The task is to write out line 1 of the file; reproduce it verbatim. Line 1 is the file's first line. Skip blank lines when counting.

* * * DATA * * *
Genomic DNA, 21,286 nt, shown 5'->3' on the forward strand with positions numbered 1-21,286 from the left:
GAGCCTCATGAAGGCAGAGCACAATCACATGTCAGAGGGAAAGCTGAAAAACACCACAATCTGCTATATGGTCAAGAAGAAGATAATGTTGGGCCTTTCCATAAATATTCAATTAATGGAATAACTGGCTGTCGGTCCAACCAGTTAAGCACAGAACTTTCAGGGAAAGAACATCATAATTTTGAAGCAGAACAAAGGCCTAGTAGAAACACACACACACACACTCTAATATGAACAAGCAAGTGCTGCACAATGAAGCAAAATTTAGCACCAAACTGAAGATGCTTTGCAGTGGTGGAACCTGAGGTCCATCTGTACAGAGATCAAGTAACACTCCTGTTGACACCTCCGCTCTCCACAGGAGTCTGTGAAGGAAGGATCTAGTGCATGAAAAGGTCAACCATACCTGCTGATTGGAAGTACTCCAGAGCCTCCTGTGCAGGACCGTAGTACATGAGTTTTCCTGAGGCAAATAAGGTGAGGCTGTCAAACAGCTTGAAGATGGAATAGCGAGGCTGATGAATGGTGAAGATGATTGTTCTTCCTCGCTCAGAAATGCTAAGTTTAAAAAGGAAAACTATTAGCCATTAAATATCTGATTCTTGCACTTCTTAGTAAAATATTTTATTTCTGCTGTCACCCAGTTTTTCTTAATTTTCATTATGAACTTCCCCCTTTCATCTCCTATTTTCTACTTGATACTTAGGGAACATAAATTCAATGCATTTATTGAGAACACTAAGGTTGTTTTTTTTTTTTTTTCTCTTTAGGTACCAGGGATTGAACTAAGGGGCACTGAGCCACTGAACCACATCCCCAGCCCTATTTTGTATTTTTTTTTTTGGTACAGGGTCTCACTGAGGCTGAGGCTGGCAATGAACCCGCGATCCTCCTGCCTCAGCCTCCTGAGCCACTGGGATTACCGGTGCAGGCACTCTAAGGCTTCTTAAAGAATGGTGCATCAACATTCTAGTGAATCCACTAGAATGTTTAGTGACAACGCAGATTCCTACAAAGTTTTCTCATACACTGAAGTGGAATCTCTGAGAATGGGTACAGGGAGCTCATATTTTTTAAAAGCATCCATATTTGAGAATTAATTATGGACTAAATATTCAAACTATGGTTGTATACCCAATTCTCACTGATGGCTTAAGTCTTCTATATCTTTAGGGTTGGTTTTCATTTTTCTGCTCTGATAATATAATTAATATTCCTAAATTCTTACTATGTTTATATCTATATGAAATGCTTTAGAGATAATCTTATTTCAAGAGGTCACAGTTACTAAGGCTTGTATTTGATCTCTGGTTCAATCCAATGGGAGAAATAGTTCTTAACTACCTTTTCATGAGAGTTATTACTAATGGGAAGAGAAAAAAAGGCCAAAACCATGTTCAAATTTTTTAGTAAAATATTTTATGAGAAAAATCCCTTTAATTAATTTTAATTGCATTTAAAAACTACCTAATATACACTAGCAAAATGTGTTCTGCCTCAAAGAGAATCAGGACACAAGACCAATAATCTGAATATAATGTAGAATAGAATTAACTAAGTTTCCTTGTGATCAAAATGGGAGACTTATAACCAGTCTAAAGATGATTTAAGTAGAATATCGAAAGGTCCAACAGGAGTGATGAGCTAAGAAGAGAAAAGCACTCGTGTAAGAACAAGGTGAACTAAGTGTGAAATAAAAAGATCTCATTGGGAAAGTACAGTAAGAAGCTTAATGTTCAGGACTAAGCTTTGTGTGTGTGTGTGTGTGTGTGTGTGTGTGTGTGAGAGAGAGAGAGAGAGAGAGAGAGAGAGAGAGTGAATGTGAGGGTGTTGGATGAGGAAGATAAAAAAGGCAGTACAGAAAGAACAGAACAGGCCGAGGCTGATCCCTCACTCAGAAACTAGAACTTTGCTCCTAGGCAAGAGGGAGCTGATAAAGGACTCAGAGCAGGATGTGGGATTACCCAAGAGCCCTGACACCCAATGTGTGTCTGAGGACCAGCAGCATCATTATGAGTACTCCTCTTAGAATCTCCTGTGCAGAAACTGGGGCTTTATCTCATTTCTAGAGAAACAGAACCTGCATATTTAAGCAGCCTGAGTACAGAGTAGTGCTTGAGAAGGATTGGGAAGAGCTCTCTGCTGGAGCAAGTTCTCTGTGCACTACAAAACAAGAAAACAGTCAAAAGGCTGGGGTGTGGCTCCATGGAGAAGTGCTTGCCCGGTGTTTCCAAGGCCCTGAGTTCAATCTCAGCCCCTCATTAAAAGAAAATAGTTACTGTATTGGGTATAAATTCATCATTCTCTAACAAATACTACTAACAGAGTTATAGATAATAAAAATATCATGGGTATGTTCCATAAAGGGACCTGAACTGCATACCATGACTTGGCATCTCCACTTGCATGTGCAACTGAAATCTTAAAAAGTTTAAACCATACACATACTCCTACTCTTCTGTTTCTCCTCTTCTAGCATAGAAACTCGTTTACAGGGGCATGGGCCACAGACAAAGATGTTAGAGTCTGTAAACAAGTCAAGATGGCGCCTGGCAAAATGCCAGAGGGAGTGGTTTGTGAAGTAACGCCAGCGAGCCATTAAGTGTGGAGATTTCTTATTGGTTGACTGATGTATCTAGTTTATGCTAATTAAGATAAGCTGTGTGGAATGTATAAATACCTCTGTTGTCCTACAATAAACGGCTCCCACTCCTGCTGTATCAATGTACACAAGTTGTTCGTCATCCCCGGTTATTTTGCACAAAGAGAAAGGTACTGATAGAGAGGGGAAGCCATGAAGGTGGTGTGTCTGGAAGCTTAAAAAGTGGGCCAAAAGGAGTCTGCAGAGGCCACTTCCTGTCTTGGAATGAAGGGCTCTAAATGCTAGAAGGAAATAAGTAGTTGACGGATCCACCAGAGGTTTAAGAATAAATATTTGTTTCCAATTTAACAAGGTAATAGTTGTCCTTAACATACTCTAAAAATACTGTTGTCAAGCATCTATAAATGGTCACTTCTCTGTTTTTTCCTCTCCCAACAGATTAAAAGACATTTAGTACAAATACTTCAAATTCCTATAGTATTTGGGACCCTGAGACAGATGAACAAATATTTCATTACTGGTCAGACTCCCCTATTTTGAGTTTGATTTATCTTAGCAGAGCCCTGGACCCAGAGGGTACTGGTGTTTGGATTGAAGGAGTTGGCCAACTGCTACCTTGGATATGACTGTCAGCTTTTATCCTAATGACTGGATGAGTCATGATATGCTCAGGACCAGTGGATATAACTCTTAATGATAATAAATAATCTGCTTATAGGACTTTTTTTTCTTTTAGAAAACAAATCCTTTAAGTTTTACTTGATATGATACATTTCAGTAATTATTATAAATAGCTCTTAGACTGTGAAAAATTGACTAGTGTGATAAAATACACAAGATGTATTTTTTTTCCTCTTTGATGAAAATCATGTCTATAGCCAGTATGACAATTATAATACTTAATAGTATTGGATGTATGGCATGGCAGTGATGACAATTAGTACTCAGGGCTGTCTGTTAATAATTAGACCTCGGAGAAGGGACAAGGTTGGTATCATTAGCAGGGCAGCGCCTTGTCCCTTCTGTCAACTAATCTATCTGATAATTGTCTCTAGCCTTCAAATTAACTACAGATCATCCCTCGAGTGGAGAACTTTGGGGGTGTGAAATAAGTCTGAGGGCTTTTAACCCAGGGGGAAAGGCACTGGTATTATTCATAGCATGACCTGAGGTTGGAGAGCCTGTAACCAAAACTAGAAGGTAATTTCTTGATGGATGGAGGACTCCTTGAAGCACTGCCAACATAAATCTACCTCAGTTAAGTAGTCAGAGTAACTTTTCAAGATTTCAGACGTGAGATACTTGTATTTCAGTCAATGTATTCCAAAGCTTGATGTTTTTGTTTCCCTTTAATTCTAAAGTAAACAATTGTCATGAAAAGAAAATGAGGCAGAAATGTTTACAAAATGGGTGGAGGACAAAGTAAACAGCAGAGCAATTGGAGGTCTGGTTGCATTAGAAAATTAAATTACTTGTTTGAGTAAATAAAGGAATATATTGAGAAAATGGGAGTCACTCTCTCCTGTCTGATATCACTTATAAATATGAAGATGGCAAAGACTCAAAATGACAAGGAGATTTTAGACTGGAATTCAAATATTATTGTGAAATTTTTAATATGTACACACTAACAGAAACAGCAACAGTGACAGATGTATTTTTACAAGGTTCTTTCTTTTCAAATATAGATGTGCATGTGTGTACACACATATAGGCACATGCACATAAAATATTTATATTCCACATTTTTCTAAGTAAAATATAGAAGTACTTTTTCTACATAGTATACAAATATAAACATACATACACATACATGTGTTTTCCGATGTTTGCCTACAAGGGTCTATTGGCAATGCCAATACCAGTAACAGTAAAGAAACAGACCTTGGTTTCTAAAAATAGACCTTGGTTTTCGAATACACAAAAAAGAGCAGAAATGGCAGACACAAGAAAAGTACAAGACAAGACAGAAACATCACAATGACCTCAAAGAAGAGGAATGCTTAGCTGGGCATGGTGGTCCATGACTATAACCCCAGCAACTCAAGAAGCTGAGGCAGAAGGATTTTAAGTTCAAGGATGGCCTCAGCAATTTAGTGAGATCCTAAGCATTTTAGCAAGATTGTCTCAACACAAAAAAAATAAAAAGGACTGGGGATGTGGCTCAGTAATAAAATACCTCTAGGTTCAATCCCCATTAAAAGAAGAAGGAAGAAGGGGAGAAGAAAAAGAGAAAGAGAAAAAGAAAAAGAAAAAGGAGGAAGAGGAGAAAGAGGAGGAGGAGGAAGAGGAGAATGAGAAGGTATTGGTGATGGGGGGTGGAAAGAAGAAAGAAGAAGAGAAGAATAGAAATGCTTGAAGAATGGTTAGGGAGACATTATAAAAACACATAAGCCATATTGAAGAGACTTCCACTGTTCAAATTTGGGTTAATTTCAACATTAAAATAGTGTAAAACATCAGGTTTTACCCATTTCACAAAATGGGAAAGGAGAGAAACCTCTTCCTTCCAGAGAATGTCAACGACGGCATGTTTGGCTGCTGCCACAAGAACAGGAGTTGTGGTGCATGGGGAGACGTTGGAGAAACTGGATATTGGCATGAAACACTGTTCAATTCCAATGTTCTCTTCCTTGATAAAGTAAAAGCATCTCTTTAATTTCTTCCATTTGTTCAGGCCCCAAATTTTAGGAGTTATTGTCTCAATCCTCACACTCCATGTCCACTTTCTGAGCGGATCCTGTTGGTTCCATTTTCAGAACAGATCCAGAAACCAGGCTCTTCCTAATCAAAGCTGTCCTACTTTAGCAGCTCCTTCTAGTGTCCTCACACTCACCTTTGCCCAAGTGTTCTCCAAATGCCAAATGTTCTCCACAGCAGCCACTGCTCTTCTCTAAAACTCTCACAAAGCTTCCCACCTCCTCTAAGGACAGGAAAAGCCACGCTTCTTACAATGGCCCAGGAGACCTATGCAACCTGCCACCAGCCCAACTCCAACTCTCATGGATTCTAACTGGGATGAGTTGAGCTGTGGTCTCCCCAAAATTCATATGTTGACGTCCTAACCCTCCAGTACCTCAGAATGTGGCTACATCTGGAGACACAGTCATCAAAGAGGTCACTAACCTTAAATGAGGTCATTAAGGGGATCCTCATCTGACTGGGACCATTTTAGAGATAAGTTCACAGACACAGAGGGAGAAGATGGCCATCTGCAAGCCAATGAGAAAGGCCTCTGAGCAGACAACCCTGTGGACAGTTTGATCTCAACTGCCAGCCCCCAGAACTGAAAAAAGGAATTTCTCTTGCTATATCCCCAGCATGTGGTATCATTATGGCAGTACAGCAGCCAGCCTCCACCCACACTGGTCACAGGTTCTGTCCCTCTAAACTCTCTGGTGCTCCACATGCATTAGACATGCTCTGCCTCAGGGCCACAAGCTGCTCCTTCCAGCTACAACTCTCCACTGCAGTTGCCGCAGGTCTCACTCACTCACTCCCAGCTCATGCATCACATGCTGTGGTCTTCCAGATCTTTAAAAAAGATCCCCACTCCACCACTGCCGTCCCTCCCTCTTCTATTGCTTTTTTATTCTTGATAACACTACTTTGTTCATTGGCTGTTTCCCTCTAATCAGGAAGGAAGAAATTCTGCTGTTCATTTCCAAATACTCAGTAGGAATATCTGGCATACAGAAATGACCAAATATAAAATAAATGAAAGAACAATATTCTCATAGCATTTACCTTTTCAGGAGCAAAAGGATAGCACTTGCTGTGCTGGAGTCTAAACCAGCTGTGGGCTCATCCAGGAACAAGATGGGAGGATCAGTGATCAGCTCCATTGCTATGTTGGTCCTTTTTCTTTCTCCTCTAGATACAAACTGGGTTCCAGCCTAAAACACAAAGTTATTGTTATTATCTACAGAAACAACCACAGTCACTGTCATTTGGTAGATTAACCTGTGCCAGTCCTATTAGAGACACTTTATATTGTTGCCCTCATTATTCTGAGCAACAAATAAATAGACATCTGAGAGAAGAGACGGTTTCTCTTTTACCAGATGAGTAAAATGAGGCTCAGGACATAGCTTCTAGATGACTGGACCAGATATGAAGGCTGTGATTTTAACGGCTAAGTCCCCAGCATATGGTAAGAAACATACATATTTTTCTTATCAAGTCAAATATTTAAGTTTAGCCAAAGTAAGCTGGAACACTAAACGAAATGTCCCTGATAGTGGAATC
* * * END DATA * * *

Genomic DNA, 21,286 nt, shown 5'->3' on the forward strand with positions numbered 1-21,286 from the left: